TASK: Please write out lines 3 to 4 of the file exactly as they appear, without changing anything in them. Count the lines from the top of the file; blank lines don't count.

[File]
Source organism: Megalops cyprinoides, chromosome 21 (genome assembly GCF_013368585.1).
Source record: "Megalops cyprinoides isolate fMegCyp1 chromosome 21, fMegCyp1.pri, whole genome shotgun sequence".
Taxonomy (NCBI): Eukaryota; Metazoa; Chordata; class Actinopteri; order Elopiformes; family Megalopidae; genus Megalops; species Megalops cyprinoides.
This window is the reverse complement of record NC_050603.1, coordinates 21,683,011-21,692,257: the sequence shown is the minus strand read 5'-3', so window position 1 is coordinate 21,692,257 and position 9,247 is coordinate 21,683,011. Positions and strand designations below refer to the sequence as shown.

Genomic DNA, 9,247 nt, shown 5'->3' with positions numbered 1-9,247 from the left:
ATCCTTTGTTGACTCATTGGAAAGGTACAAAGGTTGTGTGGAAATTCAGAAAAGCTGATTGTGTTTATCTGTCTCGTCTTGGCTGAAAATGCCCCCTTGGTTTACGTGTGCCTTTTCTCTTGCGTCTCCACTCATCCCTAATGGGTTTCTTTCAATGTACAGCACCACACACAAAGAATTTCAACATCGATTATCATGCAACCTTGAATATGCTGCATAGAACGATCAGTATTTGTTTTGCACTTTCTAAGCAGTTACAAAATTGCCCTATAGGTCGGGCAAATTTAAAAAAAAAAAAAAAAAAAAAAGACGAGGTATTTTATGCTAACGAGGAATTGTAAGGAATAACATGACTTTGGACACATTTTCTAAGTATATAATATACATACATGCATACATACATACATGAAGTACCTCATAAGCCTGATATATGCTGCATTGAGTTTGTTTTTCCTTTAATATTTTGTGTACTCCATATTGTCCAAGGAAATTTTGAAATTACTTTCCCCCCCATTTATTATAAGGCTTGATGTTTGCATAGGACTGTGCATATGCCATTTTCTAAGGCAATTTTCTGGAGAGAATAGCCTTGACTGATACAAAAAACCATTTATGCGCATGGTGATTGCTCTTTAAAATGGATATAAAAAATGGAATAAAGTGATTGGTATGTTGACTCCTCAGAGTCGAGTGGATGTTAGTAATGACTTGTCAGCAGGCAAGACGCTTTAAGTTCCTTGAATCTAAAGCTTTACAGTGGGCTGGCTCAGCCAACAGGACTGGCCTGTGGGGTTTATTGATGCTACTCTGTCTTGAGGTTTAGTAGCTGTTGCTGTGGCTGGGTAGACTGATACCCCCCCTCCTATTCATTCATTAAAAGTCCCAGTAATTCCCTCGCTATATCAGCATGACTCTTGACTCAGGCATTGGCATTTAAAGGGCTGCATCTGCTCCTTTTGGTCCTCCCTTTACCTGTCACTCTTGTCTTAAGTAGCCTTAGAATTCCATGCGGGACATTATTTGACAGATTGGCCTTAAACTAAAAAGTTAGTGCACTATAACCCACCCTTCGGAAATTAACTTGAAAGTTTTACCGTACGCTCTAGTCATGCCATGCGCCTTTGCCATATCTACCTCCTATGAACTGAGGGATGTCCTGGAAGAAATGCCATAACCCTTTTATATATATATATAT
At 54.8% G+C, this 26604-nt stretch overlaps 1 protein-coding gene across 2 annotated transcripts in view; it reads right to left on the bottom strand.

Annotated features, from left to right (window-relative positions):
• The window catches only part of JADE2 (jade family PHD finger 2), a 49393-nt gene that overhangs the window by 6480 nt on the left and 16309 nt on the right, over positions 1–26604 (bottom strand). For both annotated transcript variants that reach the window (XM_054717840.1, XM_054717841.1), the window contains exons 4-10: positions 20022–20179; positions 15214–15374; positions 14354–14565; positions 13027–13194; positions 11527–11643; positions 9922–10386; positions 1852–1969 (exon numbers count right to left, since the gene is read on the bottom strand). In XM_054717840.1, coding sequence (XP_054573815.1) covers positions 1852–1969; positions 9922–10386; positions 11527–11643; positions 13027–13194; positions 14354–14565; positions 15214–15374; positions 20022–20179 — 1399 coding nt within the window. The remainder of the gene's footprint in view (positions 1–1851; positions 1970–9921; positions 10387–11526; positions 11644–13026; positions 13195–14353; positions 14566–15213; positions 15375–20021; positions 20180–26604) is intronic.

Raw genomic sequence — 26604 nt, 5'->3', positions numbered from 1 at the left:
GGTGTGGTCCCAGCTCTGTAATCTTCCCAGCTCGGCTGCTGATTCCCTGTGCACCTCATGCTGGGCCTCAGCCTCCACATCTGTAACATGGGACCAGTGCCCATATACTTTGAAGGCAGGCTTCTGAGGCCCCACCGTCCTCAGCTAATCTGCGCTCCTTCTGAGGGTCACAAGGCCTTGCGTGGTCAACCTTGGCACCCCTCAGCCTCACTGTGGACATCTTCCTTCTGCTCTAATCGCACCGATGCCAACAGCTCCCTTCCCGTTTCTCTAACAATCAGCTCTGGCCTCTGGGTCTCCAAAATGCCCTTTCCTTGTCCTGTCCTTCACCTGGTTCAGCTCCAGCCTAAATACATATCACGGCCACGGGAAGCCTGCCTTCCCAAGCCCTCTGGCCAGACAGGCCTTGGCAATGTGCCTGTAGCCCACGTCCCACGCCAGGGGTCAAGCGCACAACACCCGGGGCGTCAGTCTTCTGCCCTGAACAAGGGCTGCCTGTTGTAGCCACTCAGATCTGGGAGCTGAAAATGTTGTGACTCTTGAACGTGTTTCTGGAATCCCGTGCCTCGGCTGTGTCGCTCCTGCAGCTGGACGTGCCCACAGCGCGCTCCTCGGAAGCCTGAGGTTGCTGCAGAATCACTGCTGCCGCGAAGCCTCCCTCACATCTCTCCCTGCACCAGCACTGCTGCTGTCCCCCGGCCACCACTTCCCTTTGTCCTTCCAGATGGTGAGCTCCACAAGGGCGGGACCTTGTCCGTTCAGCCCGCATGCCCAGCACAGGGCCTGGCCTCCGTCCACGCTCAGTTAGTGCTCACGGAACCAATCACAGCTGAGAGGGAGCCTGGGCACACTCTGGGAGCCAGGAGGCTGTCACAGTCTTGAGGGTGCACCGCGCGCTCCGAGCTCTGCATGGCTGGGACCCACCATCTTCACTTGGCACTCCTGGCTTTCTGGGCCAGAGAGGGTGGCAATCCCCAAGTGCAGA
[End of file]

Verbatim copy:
Taxonomy (NCBI): Eukaryota; Metazoa; Chordata; class Actinopteri; order Elopiformes; family Megalopidae; genus Megalops; species Megalops cyprinoides.
This window is the reverse complement of record NC_050603.1, coordinates 21,683,011-21,692,257: the sequence shown is the minus strand read 5'-3', so window position 1 is coordinate 21,692,257 and position 9,247 is coordinate 21,683,011. Positions and strand designations below refer to the sequence as shown.